Taking Warren Buffet To The Charts
One of the difficulties that new or recent entrants to technical analysis have is the comparison with fundamental analysis. This is natural because the latter is so widely prevalent and used by almost all the sections of the market that it is difficult to ignore its presence. Add to the fact that almost all the icons of the market (thru time) have all been of the fundamental persuasion. This makes it the dominant form of analysis in the minds of most people. Its sheer visibility gives it the kind of credence (never mind the efficacy) that people pursuing anything else find difficult to battle.
I don’t suffer from such a malady because I have looked long and hard at both TA and FA and have chosen my way of dealing with both in a way that makes it a positive experience. I have found ways to enable one by the other and this has worked out rather well and it also forms the basis of my fund management work. Purists may disagree but hey, it is a free world and each of us can do what we choose to! You need to walk with me only if you find my philosophy interesting or agreeable. Else, there are so many other paths out there for you to follow! You can contest, argue, show me different facets etc. and I am happy to debate you as well as retain the open mindedness to change.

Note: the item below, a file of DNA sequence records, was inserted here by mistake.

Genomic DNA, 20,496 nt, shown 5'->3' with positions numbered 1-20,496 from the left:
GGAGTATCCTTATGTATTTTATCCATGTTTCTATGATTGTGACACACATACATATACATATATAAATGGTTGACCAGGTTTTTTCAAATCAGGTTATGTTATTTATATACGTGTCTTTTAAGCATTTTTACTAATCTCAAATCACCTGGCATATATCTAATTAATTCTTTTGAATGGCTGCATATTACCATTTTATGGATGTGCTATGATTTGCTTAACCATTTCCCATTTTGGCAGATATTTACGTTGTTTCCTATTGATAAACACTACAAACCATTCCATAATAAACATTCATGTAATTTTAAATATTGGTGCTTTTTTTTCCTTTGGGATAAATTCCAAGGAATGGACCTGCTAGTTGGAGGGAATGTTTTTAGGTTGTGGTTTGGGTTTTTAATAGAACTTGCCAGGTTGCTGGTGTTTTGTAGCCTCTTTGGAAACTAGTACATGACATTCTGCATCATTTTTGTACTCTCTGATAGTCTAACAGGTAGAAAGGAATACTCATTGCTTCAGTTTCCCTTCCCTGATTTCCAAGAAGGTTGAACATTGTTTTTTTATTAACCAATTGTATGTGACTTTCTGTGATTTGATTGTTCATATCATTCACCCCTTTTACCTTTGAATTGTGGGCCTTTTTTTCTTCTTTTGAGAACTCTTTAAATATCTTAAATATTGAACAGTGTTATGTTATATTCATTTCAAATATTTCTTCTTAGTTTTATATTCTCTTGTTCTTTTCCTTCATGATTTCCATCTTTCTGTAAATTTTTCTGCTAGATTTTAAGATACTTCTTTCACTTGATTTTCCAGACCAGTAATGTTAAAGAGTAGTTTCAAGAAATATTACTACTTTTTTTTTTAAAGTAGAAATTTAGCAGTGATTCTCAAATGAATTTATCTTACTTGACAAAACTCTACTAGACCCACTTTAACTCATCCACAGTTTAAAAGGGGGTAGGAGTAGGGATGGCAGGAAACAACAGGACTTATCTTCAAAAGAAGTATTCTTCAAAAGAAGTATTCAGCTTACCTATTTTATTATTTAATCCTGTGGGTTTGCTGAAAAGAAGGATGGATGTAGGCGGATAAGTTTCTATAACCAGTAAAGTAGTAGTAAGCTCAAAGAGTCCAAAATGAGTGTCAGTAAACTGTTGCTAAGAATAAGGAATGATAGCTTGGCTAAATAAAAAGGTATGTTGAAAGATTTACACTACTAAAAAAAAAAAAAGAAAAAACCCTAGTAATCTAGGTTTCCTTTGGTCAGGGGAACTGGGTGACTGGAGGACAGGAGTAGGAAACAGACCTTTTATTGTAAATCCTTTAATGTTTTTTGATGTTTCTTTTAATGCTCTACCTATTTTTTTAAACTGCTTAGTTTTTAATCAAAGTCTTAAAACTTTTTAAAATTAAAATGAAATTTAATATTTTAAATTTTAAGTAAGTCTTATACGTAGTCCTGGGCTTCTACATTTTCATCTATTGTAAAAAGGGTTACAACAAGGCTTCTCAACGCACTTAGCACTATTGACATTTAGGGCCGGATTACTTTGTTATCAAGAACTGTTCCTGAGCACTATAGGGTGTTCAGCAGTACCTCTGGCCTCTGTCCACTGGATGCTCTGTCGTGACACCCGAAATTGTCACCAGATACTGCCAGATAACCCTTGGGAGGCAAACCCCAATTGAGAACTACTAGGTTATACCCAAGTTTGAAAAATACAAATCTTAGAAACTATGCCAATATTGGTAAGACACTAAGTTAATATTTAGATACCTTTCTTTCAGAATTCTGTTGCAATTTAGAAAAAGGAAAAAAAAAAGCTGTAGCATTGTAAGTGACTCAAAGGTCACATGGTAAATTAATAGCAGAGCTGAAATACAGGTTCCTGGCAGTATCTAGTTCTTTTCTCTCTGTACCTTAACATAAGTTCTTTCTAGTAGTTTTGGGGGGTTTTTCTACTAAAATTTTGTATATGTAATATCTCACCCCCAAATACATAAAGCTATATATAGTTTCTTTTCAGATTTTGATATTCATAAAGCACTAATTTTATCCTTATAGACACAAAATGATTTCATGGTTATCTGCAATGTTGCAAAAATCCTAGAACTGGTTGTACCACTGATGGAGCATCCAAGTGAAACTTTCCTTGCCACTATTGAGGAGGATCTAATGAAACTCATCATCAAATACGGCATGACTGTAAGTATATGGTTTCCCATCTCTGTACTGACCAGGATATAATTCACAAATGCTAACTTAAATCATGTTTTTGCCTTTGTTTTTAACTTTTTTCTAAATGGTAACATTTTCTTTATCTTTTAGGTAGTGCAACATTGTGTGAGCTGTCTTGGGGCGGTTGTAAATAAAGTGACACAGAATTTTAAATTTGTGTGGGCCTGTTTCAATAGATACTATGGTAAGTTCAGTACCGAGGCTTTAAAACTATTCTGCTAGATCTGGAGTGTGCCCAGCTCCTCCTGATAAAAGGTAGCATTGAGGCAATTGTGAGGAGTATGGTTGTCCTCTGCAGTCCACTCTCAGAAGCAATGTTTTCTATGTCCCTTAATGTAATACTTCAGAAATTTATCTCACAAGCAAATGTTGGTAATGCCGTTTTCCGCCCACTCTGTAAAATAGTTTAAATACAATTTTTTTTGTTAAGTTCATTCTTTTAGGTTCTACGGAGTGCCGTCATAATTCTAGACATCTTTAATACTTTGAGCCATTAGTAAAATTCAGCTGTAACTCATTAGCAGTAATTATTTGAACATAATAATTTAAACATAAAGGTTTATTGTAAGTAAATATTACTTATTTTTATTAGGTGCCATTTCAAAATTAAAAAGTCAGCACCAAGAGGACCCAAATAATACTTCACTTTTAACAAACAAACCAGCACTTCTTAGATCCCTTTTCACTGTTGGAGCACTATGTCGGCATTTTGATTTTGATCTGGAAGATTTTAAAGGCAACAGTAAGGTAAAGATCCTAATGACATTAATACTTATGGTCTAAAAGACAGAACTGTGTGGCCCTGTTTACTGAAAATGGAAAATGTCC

But, getting back to the point that I was making at the start- of TAs facing this dilemma of comparison and not knowing how to deal with it- I thought one of the ways to address it would be to take the words of the biggest icon of them all – Warren Buffet (WB) – and see whether there can be parallels for what he says in TA. So here goes a small attempt to do just that.
In his famous letters, Warren Buffet has listed some criteria for investment. These are:
• one that we can understand,
• with favorable long-term prospects,
• operated by honest and competent people, and
• available at a very attractive price.
So lets see if we can work up some TA equivalents for the same.